I’m travelling around India this month and wanted to write a post on some of the sightseeing I’ve done in Delhi. There’s so much to see and do – it’s chaotic, crazy and a little overwhelming but I loved it!
We started the day at Jama Masjid, a magnificent mosque built by the Moghul Emporer Shah Jahan in the 17th century. It’s made from red sandstone from Jaipur and white marble from Agra and took over 5000 labourers and artisans to transport and build the mosque. There are three large domes (each designed to keep the inside cool from the scorching Delhi sun) and two 40m tall minarets stand at each end. There are three sets of stairs and gates as entrances, the Eastern gate originally serving as the royal entrance. There’s no entry fee but you will be charged 300 rupees if you want to take photos inside. You have to take your shoes off outside but don’t be fooled by anyone who says you need to pay them for leaving your shoes there! A useful tip is to carry around a spare cloth bag (there’s a plastic bag ban here and you can get fined if using one) for your shoes so you can keep them with you incase you’re worried they’ll get nicked, and also a pair of socks that you can put on if you don’t want to walk around bare foot.
Next to Jama Masjid is the famous Chandi Chowk with it’s colourful markets. We took a rickshaw ride through the busy market, along Chandi Chowk and across to the impressive Red Fort.
The Red Fort (locally known as Lal Qila) was also built by Shah Jahan as the his main residence. In modern times it was the place where India independence was declared. It is celebrated here every year with the prime minister giving a speech and raising the Indian flag. The surrounding wall is nearly 2.5km long and within it’s large grounds there are often big funfairs during festivals such as Diwali. We didn’t go into the fort, just made a quick stop to have a look and take a few pics!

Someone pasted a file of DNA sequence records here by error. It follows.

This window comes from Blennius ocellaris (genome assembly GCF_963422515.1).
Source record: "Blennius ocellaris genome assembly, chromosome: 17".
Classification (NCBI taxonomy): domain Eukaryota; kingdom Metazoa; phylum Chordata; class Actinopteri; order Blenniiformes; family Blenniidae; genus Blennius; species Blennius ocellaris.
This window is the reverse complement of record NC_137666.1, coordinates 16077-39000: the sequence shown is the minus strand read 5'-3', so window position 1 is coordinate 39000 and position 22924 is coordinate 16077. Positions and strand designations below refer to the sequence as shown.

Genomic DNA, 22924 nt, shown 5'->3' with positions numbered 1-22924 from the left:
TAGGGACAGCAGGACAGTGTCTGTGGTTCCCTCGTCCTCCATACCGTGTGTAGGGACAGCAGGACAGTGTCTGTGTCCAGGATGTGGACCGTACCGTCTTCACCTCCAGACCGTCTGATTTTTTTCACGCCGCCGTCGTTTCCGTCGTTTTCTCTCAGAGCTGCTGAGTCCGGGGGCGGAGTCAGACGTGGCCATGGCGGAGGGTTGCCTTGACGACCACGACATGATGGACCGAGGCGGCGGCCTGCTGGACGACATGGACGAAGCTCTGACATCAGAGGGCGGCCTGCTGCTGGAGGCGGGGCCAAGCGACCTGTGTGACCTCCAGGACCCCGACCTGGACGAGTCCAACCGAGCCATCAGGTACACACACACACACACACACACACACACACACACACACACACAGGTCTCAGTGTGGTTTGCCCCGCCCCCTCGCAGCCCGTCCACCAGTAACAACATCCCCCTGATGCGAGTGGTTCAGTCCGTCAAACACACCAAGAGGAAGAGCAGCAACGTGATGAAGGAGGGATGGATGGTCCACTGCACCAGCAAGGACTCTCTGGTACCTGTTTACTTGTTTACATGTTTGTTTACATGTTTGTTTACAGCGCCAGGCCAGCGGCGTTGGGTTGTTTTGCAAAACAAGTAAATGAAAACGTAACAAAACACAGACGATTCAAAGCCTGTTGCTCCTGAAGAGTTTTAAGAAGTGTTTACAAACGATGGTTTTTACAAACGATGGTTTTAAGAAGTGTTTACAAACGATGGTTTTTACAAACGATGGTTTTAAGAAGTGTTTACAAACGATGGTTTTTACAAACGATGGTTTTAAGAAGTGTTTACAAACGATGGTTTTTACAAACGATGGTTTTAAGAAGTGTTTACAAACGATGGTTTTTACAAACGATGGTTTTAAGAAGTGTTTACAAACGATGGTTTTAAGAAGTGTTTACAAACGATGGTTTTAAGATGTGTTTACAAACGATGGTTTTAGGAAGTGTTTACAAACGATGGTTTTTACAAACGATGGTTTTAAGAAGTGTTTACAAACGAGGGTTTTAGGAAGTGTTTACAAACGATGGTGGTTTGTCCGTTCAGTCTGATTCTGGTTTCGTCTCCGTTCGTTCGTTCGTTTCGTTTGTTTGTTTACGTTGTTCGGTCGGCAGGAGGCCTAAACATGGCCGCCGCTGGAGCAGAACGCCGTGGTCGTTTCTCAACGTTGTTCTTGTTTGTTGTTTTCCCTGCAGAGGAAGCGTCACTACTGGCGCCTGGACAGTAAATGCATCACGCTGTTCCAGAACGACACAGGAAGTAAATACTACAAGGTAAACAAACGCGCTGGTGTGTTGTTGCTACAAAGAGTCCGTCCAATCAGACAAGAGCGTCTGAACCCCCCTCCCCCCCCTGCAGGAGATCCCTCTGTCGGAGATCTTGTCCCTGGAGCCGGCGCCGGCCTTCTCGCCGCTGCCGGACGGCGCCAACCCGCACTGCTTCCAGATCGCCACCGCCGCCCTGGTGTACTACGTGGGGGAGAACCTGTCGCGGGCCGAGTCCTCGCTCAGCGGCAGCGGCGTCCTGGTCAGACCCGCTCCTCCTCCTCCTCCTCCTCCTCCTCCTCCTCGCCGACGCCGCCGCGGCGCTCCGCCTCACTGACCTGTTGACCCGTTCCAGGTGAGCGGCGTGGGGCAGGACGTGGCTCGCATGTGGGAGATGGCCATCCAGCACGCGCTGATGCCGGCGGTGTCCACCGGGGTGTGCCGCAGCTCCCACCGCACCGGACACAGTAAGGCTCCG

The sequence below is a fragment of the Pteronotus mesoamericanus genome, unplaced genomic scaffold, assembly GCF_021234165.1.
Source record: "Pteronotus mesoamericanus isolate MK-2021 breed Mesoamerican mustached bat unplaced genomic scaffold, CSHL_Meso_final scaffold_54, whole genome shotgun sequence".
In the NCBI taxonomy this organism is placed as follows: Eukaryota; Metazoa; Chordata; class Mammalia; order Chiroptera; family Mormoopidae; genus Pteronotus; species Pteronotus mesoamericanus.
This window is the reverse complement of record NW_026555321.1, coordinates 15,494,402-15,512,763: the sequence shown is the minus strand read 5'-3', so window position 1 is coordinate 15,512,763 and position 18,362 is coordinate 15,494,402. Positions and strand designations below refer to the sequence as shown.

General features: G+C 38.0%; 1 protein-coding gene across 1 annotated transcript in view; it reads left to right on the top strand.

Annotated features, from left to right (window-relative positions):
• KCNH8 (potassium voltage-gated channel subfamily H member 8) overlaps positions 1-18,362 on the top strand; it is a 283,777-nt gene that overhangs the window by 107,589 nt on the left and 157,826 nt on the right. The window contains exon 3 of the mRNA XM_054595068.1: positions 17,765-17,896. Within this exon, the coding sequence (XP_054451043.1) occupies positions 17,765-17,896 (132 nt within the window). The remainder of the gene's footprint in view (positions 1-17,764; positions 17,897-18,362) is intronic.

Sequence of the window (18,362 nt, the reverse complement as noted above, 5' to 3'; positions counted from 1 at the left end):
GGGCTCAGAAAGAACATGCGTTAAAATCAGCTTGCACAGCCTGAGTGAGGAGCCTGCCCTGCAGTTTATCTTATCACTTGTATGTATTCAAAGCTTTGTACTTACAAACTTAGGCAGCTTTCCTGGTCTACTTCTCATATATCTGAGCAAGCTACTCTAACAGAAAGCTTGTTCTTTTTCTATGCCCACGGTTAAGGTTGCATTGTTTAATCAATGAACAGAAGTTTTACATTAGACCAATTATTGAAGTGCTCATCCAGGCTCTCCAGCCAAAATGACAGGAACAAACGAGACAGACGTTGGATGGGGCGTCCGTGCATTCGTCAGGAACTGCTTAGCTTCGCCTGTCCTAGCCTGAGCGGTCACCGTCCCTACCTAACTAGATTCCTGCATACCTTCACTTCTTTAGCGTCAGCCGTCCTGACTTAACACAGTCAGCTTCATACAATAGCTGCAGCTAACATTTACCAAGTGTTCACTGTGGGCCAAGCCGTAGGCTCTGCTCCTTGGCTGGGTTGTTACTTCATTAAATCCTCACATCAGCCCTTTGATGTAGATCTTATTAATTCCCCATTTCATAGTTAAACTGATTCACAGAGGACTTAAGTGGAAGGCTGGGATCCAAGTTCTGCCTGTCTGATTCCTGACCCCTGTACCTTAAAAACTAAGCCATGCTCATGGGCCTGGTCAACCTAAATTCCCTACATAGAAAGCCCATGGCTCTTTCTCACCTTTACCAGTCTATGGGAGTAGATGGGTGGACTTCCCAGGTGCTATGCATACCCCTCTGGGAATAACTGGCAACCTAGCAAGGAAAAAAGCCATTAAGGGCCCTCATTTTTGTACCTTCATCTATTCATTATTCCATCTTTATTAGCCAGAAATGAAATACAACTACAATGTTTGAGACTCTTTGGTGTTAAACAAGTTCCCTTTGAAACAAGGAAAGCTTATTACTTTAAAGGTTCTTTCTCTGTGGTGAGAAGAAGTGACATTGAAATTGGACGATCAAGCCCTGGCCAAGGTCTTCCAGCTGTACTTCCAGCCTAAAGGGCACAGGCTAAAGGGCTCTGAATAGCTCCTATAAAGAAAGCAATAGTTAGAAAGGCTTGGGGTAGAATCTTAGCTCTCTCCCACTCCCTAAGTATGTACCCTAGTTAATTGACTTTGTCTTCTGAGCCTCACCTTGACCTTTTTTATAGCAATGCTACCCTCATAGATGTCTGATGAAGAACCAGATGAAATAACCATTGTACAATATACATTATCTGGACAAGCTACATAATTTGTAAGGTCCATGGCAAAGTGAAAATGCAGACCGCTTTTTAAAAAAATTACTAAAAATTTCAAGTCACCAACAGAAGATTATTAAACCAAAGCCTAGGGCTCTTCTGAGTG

Next we travelled to the Gandhi Memorial but unfortunately it was closed to tourists as they had some special guests visiting so we headed onto the stunning and contemporary Lotus Temple. It’s a place of worship for the Bahai faith although all visitors are welcome inside. The impressive lotus structure is made from pure white marble, imported from Greece, and surrounded by nine pools giving the impression of a floating lotus flower. No phones or cameras can be used inside and a strict code of silence is followed to allow visitors to peacefully meditate. I certainly came out feeling calm and rested and enjoyed having some rare quiet time away from the honking horns in the city.
We visited a few other places but I’ll save that for another post!